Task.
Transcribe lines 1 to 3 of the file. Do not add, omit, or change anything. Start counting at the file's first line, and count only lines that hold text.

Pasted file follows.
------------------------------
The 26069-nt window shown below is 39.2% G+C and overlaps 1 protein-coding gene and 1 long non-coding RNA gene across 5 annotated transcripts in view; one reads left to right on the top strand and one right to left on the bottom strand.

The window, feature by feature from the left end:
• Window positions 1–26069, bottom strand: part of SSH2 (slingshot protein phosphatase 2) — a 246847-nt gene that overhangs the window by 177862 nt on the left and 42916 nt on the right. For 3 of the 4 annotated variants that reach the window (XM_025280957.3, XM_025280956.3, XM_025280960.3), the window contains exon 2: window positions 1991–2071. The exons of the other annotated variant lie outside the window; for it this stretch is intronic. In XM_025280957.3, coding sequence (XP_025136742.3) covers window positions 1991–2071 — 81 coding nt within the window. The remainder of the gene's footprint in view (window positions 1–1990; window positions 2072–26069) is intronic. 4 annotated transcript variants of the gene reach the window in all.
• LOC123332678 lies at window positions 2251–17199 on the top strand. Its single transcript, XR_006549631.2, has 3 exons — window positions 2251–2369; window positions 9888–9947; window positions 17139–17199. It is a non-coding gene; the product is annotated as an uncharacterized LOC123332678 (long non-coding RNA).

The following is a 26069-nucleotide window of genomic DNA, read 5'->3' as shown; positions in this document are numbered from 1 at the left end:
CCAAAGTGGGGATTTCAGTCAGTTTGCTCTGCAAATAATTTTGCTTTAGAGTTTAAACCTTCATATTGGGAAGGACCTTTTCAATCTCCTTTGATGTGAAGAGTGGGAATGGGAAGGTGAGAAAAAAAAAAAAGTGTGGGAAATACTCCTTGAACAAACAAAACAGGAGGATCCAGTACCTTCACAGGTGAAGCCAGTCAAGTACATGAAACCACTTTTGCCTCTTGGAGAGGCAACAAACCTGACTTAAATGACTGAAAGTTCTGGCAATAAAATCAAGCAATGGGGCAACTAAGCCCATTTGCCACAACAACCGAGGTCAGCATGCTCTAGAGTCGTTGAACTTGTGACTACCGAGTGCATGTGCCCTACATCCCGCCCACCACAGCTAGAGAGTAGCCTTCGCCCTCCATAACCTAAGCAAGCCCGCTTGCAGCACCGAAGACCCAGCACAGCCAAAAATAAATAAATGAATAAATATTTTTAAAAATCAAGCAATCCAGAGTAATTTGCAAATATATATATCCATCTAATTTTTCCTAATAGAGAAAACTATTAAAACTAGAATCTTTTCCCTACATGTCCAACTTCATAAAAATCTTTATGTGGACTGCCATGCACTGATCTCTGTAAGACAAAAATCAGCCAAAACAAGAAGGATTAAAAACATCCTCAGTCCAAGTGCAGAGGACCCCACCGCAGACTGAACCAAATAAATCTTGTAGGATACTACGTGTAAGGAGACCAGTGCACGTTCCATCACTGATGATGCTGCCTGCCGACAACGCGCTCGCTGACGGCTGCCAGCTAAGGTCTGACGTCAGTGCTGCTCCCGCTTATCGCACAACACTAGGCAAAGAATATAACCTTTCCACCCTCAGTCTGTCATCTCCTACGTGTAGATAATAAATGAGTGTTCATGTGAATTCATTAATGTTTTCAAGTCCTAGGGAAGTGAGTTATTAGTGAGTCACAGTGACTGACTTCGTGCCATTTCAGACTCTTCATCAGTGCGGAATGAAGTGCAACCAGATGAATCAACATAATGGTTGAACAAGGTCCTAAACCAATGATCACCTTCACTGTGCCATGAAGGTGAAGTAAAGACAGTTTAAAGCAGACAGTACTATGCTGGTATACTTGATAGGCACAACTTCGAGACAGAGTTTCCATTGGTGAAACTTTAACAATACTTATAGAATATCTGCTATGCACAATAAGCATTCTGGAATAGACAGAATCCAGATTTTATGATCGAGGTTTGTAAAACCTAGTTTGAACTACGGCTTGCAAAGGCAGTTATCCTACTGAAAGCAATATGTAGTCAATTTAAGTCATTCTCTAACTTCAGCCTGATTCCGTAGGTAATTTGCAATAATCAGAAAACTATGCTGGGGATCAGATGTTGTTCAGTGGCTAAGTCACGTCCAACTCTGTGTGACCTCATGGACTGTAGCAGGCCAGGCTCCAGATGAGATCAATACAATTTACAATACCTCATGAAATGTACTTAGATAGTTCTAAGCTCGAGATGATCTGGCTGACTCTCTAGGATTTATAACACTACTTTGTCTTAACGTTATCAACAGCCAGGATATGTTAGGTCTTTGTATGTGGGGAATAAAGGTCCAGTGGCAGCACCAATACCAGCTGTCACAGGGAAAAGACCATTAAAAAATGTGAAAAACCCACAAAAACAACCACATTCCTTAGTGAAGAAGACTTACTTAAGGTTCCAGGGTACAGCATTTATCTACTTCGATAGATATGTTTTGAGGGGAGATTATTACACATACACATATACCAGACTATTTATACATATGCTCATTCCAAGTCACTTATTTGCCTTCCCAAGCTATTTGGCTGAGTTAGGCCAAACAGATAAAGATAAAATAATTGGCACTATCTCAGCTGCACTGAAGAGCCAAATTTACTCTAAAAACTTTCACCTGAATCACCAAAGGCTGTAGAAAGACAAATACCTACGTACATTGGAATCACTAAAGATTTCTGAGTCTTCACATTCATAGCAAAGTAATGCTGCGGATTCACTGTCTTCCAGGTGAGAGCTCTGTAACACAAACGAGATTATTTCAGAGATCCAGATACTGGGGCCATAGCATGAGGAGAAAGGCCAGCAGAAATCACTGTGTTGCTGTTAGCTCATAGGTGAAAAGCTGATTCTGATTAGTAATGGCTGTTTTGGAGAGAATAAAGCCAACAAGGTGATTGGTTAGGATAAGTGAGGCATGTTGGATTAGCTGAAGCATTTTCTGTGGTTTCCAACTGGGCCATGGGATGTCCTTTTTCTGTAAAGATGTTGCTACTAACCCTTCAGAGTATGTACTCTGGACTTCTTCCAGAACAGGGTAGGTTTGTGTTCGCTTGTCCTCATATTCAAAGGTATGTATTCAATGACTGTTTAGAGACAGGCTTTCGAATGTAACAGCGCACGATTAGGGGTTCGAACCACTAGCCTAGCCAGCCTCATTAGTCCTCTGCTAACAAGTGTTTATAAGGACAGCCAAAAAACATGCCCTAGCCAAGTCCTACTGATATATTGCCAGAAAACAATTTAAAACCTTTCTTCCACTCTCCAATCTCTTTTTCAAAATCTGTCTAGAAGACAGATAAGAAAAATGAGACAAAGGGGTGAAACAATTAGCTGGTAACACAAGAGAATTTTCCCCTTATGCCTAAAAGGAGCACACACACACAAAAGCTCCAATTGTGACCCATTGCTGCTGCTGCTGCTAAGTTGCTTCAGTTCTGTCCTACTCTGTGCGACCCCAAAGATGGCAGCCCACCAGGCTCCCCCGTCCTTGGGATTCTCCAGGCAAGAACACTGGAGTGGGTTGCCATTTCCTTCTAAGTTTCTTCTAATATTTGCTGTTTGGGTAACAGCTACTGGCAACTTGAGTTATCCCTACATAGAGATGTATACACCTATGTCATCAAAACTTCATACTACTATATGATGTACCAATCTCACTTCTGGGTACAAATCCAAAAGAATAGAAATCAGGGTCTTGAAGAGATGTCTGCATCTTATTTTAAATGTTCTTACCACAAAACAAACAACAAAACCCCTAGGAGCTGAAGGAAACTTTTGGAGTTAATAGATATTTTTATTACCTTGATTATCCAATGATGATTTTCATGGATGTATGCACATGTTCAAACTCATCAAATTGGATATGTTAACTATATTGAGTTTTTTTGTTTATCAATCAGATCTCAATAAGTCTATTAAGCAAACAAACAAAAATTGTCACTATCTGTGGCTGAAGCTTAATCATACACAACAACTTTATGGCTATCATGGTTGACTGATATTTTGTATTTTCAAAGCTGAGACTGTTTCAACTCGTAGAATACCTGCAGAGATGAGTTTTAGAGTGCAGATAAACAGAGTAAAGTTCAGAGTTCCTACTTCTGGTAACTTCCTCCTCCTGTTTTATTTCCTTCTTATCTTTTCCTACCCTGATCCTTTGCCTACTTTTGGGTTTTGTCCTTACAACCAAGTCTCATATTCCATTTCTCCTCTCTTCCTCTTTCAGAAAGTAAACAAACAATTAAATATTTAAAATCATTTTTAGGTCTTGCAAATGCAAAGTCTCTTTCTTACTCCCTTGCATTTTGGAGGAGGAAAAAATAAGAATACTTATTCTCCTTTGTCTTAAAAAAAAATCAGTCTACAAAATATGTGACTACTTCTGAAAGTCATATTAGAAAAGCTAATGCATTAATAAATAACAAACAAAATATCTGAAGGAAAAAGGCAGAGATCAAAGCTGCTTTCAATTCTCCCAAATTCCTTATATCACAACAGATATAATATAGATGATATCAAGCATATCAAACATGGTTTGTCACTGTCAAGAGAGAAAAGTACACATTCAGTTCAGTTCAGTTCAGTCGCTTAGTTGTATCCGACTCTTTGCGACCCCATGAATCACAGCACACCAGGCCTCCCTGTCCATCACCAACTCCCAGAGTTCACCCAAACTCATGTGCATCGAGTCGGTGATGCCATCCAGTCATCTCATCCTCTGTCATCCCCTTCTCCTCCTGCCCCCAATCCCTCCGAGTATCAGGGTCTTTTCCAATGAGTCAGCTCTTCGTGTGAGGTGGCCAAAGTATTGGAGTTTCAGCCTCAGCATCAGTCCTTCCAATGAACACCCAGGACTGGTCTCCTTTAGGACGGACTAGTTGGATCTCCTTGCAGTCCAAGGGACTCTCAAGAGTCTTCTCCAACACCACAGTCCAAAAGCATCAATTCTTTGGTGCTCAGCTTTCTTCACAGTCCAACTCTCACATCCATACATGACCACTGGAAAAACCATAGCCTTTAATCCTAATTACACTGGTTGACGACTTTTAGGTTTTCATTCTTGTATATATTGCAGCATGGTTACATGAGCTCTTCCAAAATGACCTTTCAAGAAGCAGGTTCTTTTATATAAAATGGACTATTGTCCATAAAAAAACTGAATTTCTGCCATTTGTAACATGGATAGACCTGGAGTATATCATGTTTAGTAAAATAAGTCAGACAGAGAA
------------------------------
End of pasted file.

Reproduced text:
The 26069-nt window shown below is 39.2% G+C and overlaps 1 protein-coding gene and 1 long non-coding RNA gene across 5 annotated transcripts in view; one reads left to right on the top strand and one right to left on the bottom strand.

The window, feature by feature from the left end:
• Window positions 1–26069, bottom strand: part of SSH2 (slingshot protein phosphatase 2) — a 246847-nt gene that overhangs the window by 177862 nt on the left and 42916 nt on the right. For 3 of the 4 annotated variants that reach the window (XM_025280957.3, XM_025280956.3, XM_025280960.3), the window contains exon 2: window positions 1991–2071. The exons of the other annotated variant lie outside the window; for it this stretch is intronic. In XM_025280957.3, coding sequence (XP_025136742.3) covers window positions 1991–2071 — 81 coding nt within the window. The remainder of the gene's footprint in view (window positions 1–1990; window positions 2072–26069) is intronic. 4 annotated transcript variants of the gene reach the window in all.